Above: McCluskey and Corbyn
By Jack Kincaide
Len McCluskey’s decision to stand for a third term as Unite general secretary, and to bring the election forward by a year (while privately telling confidantes that if re-elected he will stand down after a further three years – ie 2020 – presents the serious left in Unite with a dilemma.
Virtually no-one – left, right or centre – within Unite thinks McCluskey’s decision to stand is a good idea. Even McCluskey’s loyal supporters in the union’s United Left (UL) are unhappy with his tactic of standing down only to stand again … but supporting ‘Lennie’ is a matter of faith for the UL. He is almost a cult figure, and the fact that he is the general secretary is ‘proof’ that Unite is a left-wing union. Even the many people critical of McCluskey’s latest decision would find it difficult to break from the UL, a current to which they have belonged all of their trade union lives (if you include its pervious manifestations as the T&G Broad Left and the Amicus Gazette group).
The excuses made for McCluskey over the £700,000 flat largely paid for by Unite also sums up how politically weak much of the UL is – either unwilling or unable to see just how bad this dodgy deal is, and how bad it looks to many rank and file members. Being ‘left’ is a matter of supporting ‘Lennie’ (who has the advantage of being quite personable), not a matter of actual politics. In fact, a large proportion of the UL members who sit on the Unite EC do not have any clear-cut politics. Hence their readiness to roll over and die on issues such as the Collins Review and Trident.
McCluskey announced his resignation last Wednesday. By Friday the national chair of the UL had already circulated a statement in the name of the UL which backed McCluskey’s candidature uncritically and to the hilt. It is true that if it had gone out to the membership, there would have been a (big) majority for McCluskey. But the fact that the statement was issued without even consulting the UL membership cannot be right.
The Morning Star – predictably – has had no hesitation in falling into line behind McCluskey. Perhaps slightly less predictably, so has the Socialist Party (gist of article: Len’s not perfect, but he’s doing a pretty good job. Advice to McCluskey: He should stand for election on a platform which he is not going to stand on. Real reason to support McCluskey in last paragraph: Four SPers are standing for election to the EC. If the SP does not support McCluskey, its members cannot stand on as part of the UL slate and are less likely to get elected).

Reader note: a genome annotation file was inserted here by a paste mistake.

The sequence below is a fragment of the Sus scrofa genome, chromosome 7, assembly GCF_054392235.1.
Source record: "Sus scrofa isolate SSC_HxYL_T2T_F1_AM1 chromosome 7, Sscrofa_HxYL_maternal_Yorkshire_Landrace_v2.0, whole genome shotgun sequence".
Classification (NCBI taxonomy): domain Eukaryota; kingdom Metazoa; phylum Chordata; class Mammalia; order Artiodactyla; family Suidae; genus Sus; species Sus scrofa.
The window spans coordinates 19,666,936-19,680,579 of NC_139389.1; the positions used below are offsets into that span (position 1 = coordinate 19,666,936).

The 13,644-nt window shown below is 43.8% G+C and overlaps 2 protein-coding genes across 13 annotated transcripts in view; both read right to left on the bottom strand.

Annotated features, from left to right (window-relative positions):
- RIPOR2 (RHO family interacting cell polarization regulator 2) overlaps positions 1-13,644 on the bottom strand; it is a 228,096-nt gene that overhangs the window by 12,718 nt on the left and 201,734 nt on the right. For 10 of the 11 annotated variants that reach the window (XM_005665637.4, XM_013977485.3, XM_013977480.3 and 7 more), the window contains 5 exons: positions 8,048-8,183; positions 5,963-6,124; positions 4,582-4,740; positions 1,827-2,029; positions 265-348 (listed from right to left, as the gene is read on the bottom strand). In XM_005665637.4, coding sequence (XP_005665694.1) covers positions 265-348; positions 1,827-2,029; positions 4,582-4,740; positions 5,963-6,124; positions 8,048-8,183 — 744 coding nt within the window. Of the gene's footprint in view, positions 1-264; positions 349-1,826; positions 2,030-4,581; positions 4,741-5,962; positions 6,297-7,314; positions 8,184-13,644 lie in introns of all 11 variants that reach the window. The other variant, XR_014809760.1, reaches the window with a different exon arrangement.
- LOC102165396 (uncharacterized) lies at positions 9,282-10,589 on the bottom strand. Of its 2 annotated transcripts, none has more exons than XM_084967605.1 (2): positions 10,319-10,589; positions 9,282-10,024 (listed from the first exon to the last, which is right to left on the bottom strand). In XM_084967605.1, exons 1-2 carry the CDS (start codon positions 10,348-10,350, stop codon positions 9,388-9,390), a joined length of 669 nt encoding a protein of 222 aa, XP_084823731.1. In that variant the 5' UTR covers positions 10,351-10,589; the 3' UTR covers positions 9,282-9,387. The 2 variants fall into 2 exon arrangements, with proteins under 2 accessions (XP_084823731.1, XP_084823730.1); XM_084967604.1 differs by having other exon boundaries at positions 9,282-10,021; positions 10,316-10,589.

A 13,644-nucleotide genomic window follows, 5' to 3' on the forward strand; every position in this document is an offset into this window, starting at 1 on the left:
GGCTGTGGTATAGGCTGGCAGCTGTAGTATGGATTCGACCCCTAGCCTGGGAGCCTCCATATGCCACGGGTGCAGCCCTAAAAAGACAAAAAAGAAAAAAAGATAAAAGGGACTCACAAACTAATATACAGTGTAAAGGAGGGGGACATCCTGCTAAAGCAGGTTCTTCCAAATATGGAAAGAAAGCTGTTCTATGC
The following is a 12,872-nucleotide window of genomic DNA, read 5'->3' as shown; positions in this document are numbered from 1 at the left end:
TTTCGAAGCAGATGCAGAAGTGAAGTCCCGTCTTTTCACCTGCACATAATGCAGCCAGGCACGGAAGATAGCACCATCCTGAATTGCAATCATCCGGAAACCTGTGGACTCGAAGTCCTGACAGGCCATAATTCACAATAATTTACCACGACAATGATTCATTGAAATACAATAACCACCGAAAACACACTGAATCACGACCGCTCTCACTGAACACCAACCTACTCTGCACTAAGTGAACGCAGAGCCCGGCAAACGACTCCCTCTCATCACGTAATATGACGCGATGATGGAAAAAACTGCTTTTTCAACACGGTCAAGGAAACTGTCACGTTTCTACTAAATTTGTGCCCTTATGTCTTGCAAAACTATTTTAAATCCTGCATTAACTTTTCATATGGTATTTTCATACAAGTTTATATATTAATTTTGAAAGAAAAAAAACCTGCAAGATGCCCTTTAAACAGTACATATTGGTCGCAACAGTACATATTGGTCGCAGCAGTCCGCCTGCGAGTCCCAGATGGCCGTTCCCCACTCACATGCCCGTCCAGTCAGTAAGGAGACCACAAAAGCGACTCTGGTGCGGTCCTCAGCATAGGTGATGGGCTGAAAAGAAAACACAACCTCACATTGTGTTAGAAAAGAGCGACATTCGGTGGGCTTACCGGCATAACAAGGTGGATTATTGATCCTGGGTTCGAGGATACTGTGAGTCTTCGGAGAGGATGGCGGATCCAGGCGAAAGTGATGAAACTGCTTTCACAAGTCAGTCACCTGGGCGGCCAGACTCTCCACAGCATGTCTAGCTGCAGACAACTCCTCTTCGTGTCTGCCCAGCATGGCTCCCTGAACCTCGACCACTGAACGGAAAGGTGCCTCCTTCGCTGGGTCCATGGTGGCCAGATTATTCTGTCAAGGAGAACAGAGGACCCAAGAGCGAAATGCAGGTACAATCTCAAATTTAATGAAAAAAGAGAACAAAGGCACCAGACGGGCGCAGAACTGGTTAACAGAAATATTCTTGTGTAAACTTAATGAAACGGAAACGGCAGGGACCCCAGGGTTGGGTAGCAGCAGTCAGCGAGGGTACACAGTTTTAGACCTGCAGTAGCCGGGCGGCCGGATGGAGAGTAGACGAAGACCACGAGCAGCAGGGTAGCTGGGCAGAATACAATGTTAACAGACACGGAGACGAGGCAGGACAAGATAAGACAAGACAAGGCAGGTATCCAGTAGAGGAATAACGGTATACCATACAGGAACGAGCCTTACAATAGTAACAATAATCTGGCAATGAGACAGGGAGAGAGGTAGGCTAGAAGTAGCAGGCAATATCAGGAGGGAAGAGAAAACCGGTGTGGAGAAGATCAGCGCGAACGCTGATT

There is a left wing candidate who on the face of it might be worthy of supporting against McCluskey: Ian Allinson, a respected workplace activist for 25 years at Fujitsu, playing a leading role in building the union in a largely unorganised industry. He led the first national strike in the industry in 2009-10. He served on the union’s executive for ten years before stepping down in 2014. His own workplace is currently in dispute and taking strike action over pay, pensions and job security.
As Allinson says on his blog, “Unlike the two establishment candidates, I’m in the workplace, at the sharp end like the thousands of other reps and activists who make Unite the fighting union it is today”.
It has to be said that Allinson’s political allegiance is to the Revolutionary Socialism in the 21st Century group (aka RS21), an organisation that to its credit, split from the SWP over the ‘Comrade Delta’ scandal three years ago, but still holds to much of the SWP’s crude voluntarism (ie the rank and file are straining at the leash to fight the bosses and only held back by weak leadership), and -in particular – their refusal to engage seriously with the Labour Party.
Which brings us to the strongest argument against supporting Allinson and for a (very) critical vote for McCluskey: the right wing candidate is Gerard Coyne, a capable bureaucrat with a well organised and well funded team behind him. He is standing on a “members must get their union back” platform that is, in reality, an appeal to members who want the union to cease its support for Corbyn and/or to withdraw from active engagement with politics. He is backed by the shadowy anti-Corbyn group around Tom Watson and Reg Race.
There is a growing sense that Coyne could win; this comes from being able to mobilise two groups of people, ex-AMICUS members who vote in elections and a broader anti-Corbyn vote which will be drawn from both sides of the union and who don’t usually vote. This outcome is made more likely with Allinson standing.
While Hicks (the ridiculous “left” candidate against McCluskey in the last two GS elections) pulled together two groups – the far left and skilled AMICUS members who don’t like the T&G tradition – he was unable to go beyond the activists Allinson constituency will solely be the far left which will take votes from McCluskey.
The real difference between McCluskey and Coyne is not industrial (where they don’t appear to have any substantial differences): it revolves around the Labour Party. Coyne’s main selling point will be the union’s involvement in politics, and specifically support for Corbyn. Coyne will have the backing from mainstream labour and the anti-Corbyn organisations, they will also have the press pushing this line: get rid of McCluskey you get rid of Corbyn.
A Coyne victory would see Corbyn’s position unravel in the medium term: the serious left inside Unite has to decide whether to support McCluskey on that basis.